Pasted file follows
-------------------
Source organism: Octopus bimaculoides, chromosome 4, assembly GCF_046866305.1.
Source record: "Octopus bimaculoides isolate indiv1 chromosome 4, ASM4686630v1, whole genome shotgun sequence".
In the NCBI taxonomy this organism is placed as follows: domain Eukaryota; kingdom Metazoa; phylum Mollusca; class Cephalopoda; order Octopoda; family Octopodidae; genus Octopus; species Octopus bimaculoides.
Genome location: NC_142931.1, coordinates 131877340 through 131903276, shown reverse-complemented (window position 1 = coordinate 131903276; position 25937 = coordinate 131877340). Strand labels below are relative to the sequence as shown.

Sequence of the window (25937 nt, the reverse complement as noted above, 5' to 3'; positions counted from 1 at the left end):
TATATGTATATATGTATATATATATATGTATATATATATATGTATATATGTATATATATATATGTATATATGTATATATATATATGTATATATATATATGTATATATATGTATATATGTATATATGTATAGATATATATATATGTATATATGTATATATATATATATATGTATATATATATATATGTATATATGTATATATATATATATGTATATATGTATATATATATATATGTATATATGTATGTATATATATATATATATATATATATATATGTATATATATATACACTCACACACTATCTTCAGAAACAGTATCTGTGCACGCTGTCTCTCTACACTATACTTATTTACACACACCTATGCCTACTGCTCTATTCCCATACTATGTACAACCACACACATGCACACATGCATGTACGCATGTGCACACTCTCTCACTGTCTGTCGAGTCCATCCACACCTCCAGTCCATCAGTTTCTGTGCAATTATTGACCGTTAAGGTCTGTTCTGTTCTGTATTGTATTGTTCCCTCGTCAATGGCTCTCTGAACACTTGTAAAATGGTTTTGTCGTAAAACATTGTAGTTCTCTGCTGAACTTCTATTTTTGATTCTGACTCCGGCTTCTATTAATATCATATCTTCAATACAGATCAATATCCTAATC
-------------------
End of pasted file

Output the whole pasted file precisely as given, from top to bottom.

Source organism: Octopus bimaculoides, chromosome 4, assembly GCF_046866305.1.
Source record: "Octopus bimaculoides isolate indiv1 chromosome 4, ASM4686630v1, whole genome shotgun sequence".
In the NCBI taxonomy this organism is placed as follows: domain Eukaryota; kingdom Metazoa; phylum Mollusca; class Cephalopoda; order Octopoda; family Octopodidae; genus Octopus; species Octopus bimaculoides.
Genome location: NC_142931.1, coordinates 131877340 through 131903276, shown reverse-complemented (window position 1 = coordinate 131903276; position 25937 = coordinate 131877340). Strand labels below are relative to the sequence as shown.

Sequence of the window (25937 nt, the reverse complement as noted above, 5' to 3'; positions counted from 1 at the left end):
TATATGTATATATGTATATATATATATGTATATATATATATGTATATATGTATATATATATATGTATATATGTATATATATATATGTATATATATATATGTATATATATGTATATATGTATATATGTATAGATATATATATATGTATATATGTATATATATATATATATGTATATATATATATATGTATATATGTATATATATATATATGTATATATGTATATATATATATATGTATATATGTATGTATATATATATATATATATATATATATATGTATATATATATACACTCACACACTATCTTCAGAAACAGTATCTGTGCACGCTGTCTCTCTACACTATACTTATTTACACACACCTATGCCTACTGCTCTATTCCCATACTATGTACAACCACACACATGCACACATGCATGTACGCATGTGCACACTCTCTCACTGTCTGTCGAGTCCATCCACACCTCCAGTCCATCAGTTTCTGTGCAATTATTGACCGTTAAGGTCTGTTCTGTTCTGTATTGTATTGTTCCCTCGTCAATGGCTCTCTGAACACTTGTAAAATGGTTTTGTCGTAAAACATTGTAGTTCTCTGCTGAACTTCTATTTTTGATTCTGACTCCGGCTTCTATTAATATCATATCTTCAATACAGATCAATATCCTAATC